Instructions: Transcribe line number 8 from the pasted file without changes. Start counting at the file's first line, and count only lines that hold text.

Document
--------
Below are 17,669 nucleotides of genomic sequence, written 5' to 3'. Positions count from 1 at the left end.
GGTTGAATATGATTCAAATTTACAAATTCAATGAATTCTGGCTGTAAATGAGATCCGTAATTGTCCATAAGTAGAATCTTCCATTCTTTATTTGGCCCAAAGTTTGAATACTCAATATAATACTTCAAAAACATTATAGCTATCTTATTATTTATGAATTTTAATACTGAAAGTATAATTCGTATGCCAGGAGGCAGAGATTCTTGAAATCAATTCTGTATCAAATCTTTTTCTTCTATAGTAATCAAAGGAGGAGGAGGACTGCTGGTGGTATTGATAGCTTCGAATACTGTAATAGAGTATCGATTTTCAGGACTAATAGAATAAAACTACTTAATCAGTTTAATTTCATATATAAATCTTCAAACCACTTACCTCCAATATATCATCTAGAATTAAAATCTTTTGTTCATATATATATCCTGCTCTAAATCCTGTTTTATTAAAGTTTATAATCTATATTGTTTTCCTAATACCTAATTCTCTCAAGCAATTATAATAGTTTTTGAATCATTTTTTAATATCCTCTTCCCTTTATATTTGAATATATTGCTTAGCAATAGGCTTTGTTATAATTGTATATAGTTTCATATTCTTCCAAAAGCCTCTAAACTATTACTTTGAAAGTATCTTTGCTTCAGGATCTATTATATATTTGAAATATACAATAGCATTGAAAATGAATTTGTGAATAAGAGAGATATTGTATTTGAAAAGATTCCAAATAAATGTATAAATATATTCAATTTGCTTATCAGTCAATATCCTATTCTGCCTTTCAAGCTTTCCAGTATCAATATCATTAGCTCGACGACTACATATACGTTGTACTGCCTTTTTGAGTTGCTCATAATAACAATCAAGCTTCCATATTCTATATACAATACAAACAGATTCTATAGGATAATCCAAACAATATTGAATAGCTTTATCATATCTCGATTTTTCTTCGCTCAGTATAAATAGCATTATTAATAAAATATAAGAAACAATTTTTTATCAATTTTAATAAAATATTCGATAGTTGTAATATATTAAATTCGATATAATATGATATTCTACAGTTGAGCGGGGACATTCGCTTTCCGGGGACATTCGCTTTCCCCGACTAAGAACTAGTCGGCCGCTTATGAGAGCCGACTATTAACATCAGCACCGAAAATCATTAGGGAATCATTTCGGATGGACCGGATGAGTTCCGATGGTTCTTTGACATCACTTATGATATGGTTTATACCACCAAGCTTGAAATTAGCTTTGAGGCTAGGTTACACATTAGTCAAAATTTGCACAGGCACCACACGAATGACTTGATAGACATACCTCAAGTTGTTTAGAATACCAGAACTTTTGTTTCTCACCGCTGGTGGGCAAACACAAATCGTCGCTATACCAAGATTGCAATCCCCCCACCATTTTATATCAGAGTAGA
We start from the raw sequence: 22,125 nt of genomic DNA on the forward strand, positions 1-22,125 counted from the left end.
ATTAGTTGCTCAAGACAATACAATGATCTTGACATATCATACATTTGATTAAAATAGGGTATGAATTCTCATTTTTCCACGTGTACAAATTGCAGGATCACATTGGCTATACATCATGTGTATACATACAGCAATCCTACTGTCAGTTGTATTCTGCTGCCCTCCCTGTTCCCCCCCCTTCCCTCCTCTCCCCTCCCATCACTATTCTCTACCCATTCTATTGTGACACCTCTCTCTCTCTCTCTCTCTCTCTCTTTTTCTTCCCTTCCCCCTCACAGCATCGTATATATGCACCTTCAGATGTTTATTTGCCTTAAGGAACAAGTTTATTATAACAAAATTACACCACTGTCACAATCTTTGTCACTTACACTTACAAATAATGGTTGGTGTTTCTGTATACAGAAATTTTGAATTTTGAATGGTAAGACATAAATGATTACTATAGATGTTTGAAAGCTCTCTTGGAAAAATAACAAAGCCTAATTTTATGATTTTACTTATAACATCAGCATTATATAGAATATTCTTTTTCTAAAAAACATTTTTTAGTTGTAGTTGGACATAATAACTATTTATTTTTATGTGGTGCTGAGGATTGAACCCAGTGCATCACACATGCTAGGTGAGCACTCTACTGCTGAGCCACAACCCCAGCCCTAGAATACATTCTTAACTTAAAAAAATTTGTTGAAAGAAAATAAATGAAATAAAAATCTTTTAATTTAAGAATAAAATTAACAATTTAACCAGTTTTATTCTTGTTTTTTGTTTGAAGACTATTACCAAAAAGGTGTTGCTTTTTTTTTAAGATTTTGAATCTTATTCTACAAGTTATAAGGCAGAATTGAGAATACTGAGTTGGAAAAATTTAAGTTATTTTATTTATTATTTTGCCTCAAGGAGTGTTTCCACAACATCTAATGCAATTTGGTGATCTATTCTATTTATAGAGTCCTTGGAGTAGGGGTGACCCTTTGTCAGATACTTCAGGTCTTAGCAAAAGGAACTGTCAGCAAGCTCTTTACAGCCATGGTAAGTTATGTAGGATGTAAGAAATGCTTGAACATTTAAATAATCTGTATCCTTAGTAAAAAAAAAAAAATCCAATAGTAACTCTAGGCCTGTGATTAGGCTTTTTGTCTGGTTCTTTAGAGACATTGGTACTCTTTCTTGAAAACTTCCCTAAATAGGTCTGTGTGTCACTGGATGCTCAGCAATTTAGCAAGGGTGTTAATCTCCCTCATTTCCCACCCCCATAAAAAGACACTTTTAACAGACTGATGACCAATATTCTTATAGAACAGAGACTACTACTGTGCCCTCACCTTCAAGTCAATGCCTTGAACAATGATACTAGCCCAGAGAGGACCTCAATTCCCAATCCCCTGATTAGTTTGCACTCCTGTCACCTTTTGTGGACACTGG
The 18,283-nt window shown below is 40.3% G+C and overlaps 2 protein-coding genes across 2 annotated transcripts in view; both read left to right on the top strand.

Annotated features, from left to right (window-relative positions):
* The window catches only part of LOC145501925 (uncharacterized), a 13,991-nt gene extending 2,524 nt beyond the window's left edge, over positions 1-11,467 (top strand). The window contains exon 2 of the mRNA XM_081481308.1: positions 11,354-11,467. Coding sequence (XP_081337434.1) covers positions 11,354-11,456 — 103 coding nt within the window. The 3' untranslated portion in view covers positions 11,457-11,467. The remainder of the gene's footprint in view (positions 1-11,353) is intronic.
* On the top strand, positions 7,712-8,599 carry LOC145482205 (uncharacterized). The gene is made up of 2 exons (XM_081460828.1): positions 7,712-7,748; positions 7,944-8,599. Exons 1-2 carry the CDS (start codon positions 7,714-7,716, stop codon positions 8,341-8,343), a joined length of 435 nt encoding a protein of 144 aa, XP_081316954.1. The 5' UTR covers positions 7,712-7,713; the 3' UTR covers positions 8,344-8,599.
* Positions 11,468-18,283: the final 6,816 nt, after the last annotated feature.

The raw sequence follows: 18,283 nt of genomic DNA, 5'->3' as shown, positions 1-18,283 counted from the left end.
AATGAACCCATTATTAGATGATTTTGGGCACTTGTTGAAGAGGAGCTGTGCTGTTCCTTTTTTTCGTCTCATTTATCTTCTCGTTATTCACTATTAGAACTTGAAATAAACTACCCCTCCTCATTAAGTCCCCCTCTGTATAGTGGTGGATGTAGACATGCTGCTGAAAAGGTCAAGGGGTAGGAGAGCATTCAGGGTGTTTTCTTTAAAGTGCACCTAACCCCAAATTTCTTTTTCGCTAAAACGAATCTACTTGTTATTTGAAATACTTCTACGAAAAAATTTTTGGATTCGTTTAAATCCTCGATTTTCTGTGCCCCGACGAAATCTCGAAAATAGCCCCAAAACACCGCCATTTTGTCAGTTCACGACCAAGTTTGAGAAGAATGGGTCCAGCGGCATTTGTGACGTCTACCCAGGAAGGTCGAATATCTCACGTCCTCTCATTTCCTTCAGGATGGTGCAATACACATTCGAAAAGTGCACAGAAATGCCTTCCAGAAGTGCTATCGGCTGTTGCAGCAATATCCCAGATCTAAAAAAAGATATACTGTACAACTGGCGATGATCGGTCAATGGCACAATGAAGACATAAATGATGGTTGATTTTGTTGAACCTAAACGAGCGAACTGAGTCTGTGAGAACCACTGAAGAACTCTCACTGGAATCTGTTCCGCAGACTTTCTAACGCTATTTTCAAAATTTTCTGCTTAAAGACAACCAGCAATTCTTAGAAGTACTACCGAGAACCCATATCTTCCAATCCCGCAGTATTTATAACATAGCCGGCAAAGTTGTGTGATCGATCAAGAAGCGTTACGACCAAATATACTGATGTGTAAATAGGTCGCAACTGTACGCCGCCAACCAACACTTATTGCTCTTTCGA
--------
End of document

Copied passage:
* On the top strand, positions 7,712-8,599 carry LOC145482205 (uncharacterized). The gene is made up of 2 exons (XM_081460828.1): positions 7,712-7,748; positions 7,944-8,599. Exons 1-2 carry the CDS (start codon positions 7,714-7,716, stop codon positions 8,341-8,343), a joined length of 435 nt encoding a protein of 144 aa, XP_081316954.1. The 5' UTR covers positions 7,712-7,713; the 3' UTR covers positions 8,344-8,599.